This column consists of creative pieces written by me. Some might be a continued story, some might be poetry, some might be short stories from start to finish. You never know what you might get so, be ready for anything. Today’s short story is a prologue to a storyline that will be continued.
Joy was born in Berlin, Germany, in 1995. Her parents Yemaya and Ezekiel got married at a fairly young age and stayed together until Joy entered the fifth grade. When she was young they used to fight a lot. Her father was a free spirit. He felt confined in the traditional household setting. As a painter, he was always out trying to find inspiration in the city and its people. Most days at home he would spend in his studio, which was in the spare room they had in their four-bedroom apartment in the city. The apartment layout made the home look bigger than it actually was. A long hallway with high ceilings guided you from the main entrance, past the first bedroom, which belonged to Joy, then followed by the large open living room with enormous old windows and tons of natural light. Next to it a somewhat small elongated kitchen, to an even smaller and longer bathroom. At the very end of the hallway is the master bedroom and across from the small but charming studio room.
When Joy was 11, her father disappeared one night. He packed up all his things and snuck out in the middle of the night. Joy heard him in the hallway, creeping around too quietly. Usually, he wouldn’t care and wandered the halls late at night with all the lights on making all sorts of noises, but not this time. All the lights were off, even the one in his studio. Joy’s mother had been out of town visiting her sister and wasn’t coming home until the morning. The young girl got up out of her bed and slowly opened the door, unsure if she wanted to confirm her suspicions. Her parents had been fighting non-stop for the past few weeks, that’s why her mom left and had been staying at her sister’s for a few days.
She opened the door to see her father with a travel backpack filled to the rim and a gym bag she didn’t even know he owned. “Did I wake you sweetie?” a look of guilt washed over his face, but Joy knew it wasn’t because he woke her. She shook her head and waited for an explanation that she never got. A crooked smile and a kiss on the forehead. “I love you, Joy, you always remember that”, she started tearing up. “Daddy where are you going?”, he didn’t answer her, instead, he handed her a metal pen with the words inscribed, “A thing of beauty is a joy forever.” He smiled and it felt put on to her. “Early birthday present”, he turned around and left out the front door, not looking back. Joy was restless the whole rest of the night, scared by sounds she thought she might’ve heard, crying for hours until her eyes were swollen enough to fall shut on their own. Her mother returned the next morning upset and enraged to find her daughter alone. For months after she switched from anger to depression to strange happy phases back to depression. Yemaya would spend her days working and returning home tired from her full-time nursing job. She would cry silently in her bedroom thinking Joy couldn’t hear her but she did. With the help of her daughter, Yemaya got back on her feet quicker than Joy expected. Joy never resented her mother. She never blamed her for anything. Her mother was good to her, loved her, and appreciated her for all she’d done.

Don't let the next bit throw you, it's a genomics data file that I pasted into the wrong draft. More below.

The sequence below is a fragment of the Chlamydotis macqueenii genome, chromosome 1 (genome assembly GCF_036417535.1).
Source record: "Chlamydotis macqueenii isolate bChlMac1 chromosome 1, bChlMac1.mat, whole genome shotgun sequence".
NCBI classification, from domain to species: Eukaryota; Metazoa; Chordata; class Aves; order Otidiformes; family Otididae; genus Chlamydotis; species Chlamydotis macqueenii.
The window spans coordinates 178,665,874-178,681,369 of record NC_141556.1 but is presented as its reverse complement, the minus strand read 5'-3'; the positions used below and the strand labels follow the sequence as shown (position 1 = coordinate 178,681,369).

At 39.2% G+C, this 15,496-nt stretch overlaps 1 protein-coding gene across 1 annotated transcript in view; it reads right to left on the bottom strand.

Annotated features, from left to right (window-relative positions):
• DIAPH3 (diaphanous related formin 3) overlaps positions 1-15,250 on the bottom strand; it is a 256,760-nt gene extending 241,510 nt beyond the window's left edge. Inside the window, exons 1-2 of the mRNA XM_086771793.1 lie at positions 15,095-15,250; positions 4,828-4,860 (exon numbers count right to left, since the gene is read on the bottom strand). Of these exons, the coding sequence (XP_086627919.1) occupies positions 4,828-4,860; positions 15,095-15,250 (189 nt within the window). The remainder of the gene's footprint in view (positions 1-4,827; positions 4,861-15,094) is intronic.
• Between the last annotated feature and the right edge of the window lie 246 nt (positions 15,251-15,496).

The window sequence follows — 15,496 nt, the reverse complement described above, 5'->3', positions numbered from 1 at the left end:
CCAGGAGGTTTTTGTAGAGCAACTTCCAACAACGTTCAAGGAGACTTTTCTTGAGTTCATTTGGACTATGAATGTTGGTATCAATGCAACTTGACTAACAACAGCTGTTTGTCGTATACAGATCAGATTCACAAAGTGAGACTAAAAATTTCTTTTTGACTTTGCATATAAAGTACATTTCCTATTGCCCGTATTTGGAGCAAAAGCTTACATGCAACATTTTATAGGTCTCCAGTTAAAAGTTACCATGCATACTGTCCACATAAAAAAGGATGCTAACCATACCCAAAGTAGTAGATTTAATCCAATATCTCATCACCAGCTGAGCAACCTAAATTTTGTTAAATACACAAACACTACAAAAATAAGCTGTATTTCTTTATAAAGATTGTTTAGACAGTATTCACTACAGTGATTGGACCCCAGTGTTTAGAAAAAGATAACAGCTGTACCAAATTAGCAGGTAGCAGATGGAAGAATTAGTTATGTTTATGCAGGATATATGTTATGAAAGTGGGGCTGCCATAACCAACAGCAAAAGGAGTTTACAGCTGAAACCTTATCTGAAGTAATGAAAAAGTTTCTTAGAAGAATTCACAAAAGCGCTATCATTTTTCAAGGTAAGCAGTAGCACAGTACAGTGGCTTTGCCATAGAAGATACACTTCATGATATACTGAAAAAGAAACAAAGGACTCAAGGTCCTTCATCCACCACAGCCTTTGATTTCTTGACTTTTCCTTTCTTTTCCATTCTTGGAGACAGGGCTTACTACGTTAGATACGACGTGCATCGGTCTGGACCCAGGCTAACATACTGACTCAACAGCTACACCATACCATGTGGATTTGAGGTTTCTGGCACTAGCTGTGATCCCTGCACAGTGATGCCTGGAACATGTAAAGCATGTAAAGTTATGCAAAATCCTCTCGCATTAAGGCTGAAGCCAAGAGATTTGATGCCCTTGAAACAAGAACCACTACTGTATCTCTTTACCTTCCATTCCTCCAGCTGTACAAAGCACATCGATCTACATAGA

Over the years, Joy felt the goodbye she had with her father was sad, empty, and almost even cliché. She repressed the anger she felt for him and never touched the pen. Joy was her mother’s only hope to stay afloat and she knew that. She became her rock. Always letting her mother lean on her emotionally, never paying mind to her own emotions. She felt her mother’s well-being was more important than her own. Joy went about many things in life like this. Whenever she would feel sadness approaching, she wouldn’t let herself feel it, transporting herself to a world where everything was perfect to keep up the happiness that was Joy. Everybody loved her for it. She is the ray of sunshine entering the room, lighting up the dark days of others. It’s what’s expected of her, to bring joy.
Today’s featured artist is Jerrell Gibbs. The Baltimore based painter creates portraits from polaroids that explore Black identity through both intimate moments and empathy. “Jerrell Gibbs retraces family memories, examining the origin of his own life by representing intimate and instantly joyous moments. Affirming the multilayered experience of the African-American diaspora, Gibbs plunges the viewer into an immersive experience, the realm of his childhood.” (source: jerrellgibbs.com/about) Jerrell shares a part of his life with us in these pieces giving viewers and emotional experience.
Check out more of Gibb’s work:
(Header: ‘I Wish I Could Give You This Feeling’ , 2020 by Jerrell Gibbs)